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Concussions in Brazilian Jiu Jitsu



A concussion is a type of traumatic brain injury—or TBI—caused by a bump, blow, or jolt to the head. This could also be a hit to the body that causes the head and brain to move rapidly back and forth. This sudden movement can cause the brain to bounce around or twist in the skull, which can disrupt and cause chemical changes in the brain and even stretch or damage brain cells. Medical providers may describe a concussion as a “mild” brain injury because concussions are usually not life-threatening. Even so, the effects of a concussion can still be very serious.


Nothing is usually seen with MRI imaging because concussions are a functional, rather than a structural injury, and are usually diagnosed with functional testing. These tests can be performed quickly in the gym and knowing them is essential to recognizing if you have a concussion and how serious it is.


Jiu Jitsu is a sport that involves various holds for submission and grappling positions. There are many transitions that can result in a concussion - making head to head contact, head to the mat, head to other body parts (an elbow or knee). The average lifetime incidence of concussion when participating in Brazilian Jiu Jitsu (BJJ) is 25%. Those at increased risk include females (43% F vs. 29% M), someone who has had a prior concussion, boxing (MMA recieves fewer blows to the head), and heavier weight classes (regardless of sex). On average, 30% returned to sport the same day, and most returned within 3 days. Younger age can mean a prolonged recovery.


" I have practiced jiu jitsu for over seven years in which time I have had my share of injuries ranging from head to toe. Some of my injuries have included unintentional hits to the head during practice sessions or competitions. On a few occasions I have hit my head hard enough to suffer cuts, headaches, along with feelings of being lightheaded and dizziness. I had no idea I was exhibiting the signs and symptoms of a concussion. Concussions do occasionally occur in this sport, but with education and awareness, head traumas can be managed safely, preventing a long lasting injury." -Amy Campo Jiu Jitsu Athlete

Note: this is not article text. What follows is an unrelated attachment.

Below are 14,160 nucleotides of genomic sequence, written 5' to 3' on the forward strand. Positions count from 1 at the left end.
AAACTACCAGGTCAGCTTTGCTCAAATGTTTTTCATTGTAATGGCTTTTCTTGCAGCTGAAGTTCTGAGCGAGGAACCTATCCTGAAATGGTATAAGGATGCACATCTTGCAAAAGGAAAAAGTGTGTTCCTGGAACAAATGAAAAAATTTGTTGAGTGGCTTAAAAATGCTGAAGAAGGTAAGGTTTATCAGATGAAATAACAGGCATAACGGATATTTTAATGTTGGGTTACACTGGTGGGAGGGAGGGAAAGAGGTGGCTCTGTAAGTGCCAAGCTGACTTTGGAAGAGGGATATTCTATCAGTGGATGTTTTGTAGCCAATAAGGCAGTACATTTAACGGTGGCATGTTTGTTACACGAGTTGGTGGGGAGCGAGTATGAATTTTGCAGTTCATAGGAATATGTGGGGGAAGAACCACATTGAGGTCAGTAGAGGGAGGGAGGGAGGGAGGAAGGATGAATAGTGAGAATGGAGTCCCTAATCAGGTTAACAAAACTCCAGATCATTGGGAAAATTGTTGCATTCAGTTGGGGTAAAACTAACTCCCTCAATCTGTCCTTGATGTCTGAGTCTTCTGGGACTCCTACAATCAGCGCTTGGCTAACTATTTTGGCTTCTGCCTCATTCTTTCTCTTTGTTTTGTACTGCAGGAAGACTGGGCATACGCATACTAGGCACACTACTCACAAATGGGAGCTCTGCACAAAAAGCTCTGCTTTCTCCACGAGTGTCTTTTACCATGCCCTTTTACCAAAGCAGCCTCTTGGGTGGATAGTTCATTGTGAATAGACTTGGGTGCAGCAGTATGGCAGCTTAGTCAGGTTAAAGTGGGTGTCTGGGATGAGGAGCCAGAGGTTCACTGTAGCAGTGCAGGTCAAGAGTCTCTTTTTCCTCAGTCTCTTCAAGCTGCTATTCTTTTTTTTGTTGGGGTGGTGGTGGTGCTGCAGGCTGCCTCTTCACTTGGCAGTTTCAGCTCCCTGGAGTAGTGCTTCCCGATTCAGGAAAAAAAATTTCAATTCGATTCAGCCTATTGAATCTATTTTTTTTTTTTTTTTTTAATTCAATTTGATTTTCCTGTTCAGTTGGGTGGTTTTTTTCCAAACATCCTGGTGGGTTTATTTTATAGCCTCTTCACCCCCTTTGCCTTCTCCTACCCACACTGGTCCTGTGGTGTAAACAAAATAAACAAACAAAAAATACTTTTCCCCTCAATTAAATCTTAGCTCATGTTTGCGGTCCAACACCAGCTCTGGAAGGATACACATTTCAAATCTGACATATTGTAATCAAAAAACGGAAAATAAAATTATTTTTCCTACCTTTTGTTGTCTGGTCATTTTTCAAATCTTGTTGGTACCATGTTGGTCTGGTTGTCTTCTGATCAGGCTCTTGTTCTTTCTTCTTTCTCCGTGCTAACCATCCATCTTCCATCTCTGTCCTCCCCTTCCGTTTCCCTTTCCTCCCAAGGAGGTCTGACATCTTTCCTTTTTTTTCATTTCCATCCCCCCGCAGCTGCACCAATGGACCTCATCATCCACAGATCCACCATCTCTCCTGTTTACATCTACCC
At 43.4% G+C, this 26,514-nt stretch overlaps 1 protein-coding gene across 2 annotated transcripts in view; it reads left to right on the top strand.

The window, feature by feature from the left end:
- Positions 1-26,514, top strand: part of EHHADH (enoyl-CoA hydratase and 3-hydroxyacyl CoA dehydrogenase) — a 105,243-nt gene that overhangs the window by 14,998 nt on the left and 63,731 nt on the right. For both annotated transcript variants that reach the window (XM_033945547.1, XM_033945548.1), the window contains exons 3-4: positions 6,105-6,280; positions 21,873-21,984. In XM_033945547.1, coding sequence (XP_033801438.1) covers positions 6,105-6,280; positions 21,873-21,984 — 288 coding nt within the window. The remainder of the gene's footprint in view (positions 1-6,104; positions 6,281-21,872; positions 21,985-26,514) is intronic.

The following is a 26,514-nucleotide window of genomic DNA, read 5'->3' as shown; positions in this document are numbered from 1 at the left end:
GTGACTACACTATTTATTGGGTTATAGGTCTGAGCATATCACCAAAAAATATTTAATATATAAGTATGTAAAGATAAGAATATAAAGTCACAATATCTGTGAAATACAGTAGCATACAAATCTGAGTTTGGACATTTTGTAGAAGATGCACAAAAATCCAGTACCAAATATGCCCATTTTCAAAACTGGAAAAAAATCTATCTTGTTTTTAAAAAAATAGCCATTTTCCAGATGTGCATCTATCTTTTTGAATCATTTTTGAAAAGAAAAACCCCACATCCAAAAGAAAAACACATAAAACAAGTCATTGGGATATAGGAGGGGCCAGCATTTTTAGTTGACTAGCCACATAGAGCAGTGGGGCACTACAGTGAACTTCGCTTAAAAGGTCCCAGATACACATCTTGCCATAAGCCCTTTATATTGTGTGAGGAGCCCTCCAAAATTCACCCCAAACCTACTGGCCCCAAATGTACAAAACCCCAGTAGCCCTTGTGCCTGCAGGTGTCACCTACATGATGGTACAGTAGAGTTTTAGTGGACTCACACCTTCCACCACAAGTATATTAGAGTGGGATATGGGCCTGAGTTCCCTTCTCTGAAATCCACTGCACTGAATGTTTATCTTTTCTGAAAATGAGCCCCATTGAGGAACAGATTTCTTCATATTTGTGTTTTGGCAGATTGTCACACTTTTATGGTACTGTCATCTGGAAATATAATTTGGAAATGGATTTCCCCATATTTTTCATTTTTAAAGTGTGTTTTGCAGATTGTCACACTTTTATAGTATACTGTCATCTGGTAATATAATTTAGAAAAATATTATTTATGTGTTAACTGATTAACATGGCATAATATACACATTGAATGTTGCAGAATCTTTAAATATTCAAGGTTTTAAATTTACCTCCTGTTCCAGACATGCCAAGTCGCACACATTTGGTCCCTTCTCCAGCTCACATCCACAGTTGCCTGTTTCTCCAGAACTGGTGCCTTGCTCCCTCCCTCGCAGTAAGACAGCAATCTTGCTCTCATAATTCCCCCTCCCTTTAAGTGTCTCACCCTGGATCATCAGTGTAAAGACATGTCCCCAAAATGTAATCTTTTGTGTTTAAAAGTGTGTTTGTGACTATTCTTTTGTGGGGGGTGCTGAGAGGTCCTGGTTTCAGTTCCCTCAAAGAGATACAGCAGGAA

What are the symptoms of a concussion?


Physical symptoms:

  • Neck pain

  • Headache

  • Nausea

  • Vomiting

  • Clumsy when moving


Behavioral changes:

  • Feeling more emotional, crying, getting angry easily

  • Sleepy all the time, or difficulty sleeping, sleep cycles may change - you will sleep during the day and be awake at night.

  • Confusion, difficulty making decisions, getting lost

  • Trouble remembering things - even if they just happened

  • Fogginess, difficulty concentrating or staying focused, slow to respond


Inner ear/vision:

  • Dizziness, vertigo, feeling light headed

  • Blurry vision

  • Difficulty reading, watching T.V., looking at your phone

  • Sensitive to light and sound


Sideline Testing:


  • When to test?

  • Neck pain/tenderness, double vision, weakness/tingling in arms or legs, headache, seizure, loss of consciousness, vomiting, increasingly restless/agitated/combative


  • What to test?

  • Observation

  • Blank or vacant look

  • Lying motionless on the ground

  • Appears disoriented, confused, not responding to questions appropriately.


  • Neurologic

  • Look from side to side and up to down without moving the head. Do they get double vision?

  • Finger to nose (5 times quickly)


  • Balance - Hold each position for 20 seconds with hands on hips and eyes closed. Watch for swaying, inability to hold the position, eyes opening

  • Double leg stance

  • Single leg stance (non-dominant foot)

  • Tandem stance (non-dominant foot behind)

  • Concentration

  • Say the months in reverse order

  • Memory

  • Where are we? Who scored last? What day of the week is it?

  • Ask them to remember 5 words, then ask them to repeat back the words immediately, then again in 5 min


Return to sport or school:


Your return to regular activities such as attending school and participating in sports should be monitored by a medical provider that has completed concussion training in the last two years. Make sure that you ask your doctor if they have completed this training, because there is a specific protocol to follow to make sure you make a safe return to your daily activities.


Physical therapists and athletic trainers are trained to evaluate and treat your concussion. You should receive a written clearance from a physician before returning to sports.


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